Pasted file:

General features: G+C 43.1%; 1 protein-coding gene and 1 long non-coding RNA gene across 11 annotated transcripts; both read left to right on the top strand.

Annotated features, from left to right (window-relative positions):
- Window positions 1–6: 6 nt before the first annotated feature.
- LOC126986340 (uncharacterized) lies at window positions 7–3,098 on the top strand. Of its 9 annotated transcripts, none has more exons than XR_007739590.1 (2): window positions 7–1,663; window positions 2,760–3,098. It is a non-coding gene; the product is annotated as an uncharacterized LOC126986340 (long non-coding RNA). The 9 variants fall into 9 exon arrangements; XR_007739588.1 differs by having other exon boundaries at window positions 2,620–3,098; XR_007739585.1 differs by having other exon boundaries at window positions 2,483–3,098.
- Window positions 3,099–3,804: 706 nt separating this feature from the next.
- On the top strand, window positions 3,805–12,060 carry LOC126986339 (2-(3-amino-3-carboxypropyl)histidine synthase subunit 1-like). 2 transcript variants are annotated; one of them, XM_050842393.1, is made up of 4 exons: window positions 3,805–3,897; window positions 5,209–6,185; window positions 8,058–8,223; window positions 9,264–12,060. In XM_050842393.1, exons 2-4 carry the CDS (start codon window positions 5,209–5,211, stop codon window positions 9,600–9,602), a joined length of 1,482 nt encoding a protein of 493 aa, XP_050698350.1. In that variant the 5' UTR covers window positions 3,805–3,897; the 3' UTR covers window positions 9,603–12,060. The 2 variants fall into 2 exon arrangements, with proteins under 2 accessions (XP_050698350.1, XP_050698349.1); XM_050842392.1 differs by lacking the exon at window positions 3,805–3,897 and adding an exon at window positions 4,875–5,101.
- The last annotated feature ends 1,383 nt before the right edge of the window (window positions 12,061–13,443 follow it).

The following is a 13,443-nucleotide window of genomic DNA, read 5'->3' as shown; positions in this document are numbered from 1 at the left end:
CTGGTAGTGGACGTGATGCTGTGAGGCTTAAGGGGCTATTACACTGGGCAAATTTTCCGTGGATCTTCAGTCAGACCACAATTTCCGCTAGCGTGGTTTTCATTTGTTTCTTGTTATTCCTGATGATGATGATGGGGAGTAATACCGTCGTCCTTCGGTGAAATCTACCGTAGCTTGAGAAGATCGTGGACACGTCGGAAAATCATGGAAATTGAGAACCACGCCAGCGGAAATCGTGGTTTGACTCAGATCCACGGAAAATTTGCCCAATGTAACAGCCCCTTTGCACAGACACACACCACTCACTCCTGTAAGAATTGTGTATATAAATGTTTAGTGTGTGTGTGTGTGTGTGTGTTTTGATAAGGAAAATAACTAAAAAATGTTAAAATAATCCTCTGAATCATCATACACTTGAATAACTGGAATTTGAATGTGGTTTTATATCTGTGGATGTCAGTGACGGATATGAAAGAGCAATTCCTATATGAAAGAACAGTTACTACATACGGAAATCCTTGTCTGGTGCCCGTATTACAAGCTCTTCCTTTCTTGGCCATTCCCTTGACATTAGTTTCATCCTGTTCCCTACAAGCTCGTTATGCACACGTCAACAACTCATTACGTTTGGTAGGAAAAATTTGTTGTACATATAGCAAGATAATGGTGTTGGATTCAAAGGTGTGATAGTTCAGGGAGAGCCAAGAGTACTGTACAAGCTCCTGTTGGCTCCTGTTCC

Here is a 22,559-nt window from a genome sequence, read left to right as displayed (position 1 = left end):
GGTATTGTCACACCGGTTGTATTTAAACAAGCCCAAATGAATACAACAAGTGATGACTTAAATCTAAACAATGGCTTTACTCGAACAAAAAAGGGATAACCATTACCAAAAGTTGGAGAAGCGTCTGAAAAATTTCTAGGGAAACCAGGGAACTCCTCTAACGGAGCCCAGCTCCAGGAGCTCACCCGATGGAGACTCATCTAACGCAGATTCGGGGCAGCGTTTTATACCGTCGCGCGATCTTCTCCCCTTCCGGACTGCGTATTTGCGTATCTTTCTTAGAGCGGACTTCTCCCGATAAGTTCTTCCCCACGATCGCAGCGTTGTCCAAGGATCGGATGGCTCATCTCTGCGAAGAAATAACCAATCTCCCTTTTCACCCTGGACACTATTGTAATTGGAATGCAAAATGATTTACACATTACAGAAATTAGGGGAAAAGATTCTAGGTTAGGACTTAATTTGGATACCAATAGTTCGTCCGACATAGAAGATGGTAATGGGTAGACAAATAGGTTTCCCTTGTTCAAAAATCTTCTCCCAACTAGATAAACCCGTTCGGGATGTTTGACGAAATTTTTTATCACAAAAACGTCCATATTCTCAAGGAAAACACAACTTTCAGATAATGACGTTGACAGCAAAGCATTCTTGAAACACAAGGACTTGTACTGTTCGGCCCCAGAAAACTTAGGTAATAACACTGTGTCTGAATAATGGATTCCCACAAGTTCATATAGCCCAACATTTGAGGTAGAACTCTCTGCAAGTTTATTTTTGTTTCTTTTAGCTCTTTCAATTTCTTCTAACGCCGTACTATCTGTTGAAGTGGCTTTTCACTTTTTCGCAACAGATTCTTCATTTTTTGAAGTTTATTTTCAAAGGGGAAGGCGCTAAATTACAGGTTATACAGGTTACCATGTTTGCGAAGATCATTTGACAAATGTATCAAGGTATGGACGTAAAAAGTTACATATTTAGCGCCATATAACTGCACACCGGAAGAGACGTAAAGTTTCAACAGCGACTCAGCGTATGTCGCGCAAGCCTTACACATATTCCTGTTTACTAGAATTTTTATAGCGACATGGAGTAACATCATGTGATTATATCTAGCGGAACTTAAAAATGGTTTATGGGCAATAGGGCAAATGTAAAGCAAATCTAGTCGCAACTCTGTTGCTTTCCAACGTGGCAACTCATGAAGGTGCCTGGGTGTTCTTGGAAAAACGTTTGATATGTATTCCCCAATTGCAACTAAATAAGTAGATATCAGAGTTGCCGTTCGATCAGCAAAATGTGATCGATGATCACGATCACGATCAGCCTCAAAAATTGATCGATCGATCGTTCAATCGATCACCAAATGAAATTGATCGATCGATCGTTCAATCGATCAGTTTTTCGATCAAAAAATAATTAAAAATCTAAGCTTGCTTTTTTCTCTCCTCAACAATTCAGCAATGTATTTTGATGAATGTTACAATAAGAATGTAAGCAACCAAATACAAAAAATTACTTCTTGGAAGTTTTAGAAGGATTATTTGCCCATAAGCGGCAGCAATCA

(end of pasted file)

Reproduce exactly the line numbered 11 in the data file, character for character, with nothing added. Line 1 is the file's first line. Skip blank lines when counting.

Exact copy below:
GGTATTGTCACACCGGTTGTATTTAAACAAGCCCAAATGAATACAACAAGTGATGACTTAAATCTAAACAATGGCTTTACTCGAACAAAAAAGGGATAACCATTACCAAAAGTTGGAGAAGCGTCTGAAAAATTTCTAGGGAAACCAGGGAACTCCTCTAACGGAGCCCAGCTCCAGGAGCTCACCCGATGGAGACTCATCTAACGCAGATTCGGGGCAGCGTTTTATACCGTCGCGCGATCTTCTCCCCTTCCGGACTGCGTATTTGCGTATCTTTCTTAGAGCGGACTTCTCCCGATAAGTTCTTCCCCACGATCGCAGCGTTGTCCAAGGATCGGATGGCTCATCTCTGCGAAGAAATAACCAATCTCCCTTTTCACCCTGGACACTATTGTAATTGGAATGCAAAATGATTTACACATTACAGAAATTAGGGGAAAAGATTCTAGGTTAGGACTTAATTTGGATACCAATAGTTCGTCCGACATAGAAGATGGTAATGGGTAGACAAATAGGTTTCCCTTGTTCAAAAATCTTCTCCCAACTAGATAAACCCGTTCGGGATGTTTGACGAAATTTTTTATCACAAAAACGTCCATATTCTCAAGGAAAACACAACTTTCAGATAATGACGTTGACAGCAAAGCATTCTTGAAACACAAGGACTTGTACTGTTCGGCCCCAGAAAACTTAGGTAATAACACTGTGTCTGAATAATGGATTCCCACAAGTTCATATAGCCCAACATTTGAGGTAGAACTCTCTGCAAGTTTATTTTTGTTTCTTTTAGCTCTTTCAATTTCTTCTAACGCCGTACTATCTGTTGAAGTGGCTTTTCACTTTTTCGCAACAGATTCTTCATTTTTTGAAGTTTATTTTCAAAGGGGAAGGCGCTAAATTACAGGTTATACAGGTTACCATGTTTGCGAAGATCATTTGACAAATGTATCAAGGTATGGACGTAAAAAGTTACATATTTAGCGCCATATAACTGCACACCGGAAGAGACGTAAAGTTTCAACAGCGACTCAGCGTATGTCGCGCAAGCCTTACACATATTCCTGTTTACTAGAATTTTTATAGCGACATGGAGTAACATCATGTGATTATATCTAGCGGAACTTAAAAATGGTTTATGGGCAATAGGGCAAATGTAAAGCAAATCTAGTCGCAACTCTGTTGCTTTCCAACGTGGCAACTCATGAAGGTGCCTGGGTGTTCTTGGAAAAACGTTTGATATGTATTCCCCAATTGCAACTAAATAAGTAGATATCAGAGTTGCCGTTCGATCAGCAAAATGTGATCGATGATCACGATCACGATCAGCCTCAAAAATTGATCGATCGATCGTTCAATCGATCACCAAATGAAATTGATCGATCGATCGTTCAATCGATCAGTTTTTCGATCAAAAAATAATTAAAAATCTAAGCTTGCTTTTTTCTCTCCTCAACAATTCAGCAATGTATTTTGATGAATGTTACAATAAGAATGTAAGCAACCAAATACAAAAAATTACTTCTTGGAAGTTTTAGAAGGATTATTTGCCCATAAGCGGCAGCAATCA